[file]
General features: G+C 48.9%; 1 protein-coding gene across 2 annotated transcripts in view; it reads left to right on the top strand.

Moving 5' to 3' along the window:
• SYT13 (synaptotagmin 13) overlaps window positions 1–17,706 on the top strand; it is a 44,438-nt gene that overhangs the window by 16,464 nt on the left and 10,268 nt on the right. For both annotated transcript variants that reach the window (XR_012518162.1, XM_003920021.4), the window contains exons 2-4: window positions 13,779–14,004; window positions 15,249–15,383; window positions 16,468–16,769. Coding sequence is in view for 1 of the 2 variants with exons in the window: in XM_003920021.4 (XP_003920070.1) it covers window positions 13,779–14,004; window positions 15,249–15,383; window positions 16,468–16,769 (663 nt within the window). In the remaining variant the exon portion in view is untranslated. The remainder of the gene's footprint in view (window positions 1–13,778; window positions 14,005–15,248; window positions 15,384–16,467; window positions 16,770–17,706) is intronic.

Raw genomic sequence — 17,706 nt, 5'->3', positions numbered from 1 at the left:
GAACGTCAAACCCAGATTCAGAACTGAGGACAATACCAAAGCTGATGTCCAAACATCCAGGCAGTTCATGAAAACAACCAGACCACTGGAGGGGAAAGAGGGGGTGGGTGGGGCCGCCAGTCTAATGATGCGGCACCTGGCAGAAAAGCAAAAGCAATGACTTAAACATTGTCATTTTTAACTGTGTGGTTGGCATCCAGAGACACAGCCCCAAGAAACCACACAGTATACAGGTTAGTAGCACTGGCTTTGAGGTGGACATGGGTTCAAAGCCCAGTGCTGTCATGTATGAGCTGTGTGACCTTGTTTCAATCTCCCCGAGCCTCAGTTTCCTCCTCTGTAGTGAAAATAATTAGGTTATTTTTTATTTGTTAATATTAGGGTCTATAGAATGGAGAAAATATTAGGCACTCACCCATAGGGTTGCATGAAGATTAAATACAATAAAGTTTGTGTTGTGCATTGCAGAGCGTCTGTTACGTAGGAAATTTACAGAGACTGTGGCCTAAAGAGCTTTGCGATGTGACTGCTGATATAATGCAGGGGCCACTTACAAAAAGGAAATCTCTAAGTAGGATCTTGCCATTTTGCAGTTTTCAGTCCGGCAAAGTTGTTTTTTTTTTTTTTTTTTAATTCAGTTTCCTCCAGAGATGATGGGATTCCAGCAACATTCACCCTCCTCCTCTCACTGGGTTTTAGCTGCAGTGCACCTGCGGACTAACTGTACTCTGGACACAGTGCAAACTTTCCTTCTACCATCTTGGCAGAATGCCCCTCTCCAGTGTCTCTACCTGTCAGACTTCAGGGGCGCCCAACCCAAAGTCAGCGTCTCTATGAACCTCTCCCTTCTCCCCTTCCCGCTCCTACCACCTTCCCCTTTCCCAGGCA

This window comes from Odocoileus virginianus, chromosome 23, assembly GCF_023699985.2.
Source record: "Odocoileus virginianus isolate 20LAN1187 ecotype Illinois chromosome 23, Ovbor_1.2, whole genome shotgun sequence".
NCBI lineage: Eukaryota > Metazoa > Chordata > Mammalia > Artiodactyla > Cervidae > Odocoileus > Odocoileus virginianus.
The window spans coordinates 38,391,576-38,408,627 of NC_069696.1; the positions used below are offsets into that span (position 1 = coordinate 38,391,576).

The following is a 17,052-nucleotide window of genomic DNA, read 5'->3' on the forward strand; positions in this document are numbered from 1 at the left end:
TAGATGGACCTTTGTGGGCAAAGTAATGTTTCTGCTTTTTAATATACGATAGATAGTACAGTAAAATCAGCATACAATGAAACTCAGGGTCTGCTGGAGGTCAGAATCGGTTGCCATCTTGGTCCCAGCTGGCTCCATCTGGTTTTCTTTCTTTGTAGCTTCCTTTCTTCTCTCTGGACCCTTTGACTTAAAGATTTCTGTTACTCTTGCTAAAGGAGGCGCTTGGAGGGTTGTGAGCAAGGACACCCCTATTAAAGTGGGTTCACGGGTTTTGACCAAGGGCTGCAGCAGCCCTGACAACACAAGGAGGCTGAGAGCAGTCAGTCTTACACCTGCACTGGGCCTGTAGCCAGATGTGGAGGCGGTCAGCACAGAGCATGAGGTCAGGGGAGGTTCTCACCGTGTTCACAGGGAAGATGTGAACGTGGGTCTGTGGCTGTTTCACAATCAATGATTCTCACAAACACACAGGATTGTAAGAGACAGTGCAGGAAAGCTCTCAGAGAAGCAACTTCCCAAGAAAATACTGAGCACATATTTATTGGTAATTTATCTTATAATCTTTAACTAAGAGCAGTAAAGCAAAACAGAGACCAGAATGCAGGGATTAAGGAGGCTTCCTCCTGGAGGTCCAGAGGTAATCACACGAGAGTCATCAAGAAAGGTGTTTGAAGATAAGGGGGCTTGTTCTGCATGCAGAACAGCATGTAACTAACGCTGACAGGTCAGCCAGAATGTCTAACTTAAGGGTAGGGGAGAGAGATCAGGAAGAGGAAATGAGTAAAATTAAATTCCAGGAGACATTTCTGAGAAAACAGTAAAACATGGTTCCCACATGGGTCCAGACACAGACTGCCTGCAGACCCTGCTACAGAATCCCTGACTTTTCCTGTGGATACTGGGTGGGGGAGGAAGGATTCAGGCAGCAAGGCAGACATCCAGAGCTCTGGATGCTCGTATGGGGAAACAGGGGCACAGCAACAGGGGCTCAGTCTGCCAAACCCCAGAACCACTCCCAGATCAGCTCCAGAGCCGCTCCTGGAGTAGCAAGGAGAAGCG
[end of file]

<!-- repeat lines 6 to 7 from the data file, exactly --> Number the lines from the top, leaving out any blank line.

This window comes from Odocoileus virginianus, chromosome 23, assembly GCF_023699985.2.
Source record: "Odocoileus virginianus isolate 20LAN1187 ecotype Illinois chromosome 23, Ovbor_1.2, whole genome shotgun sequence".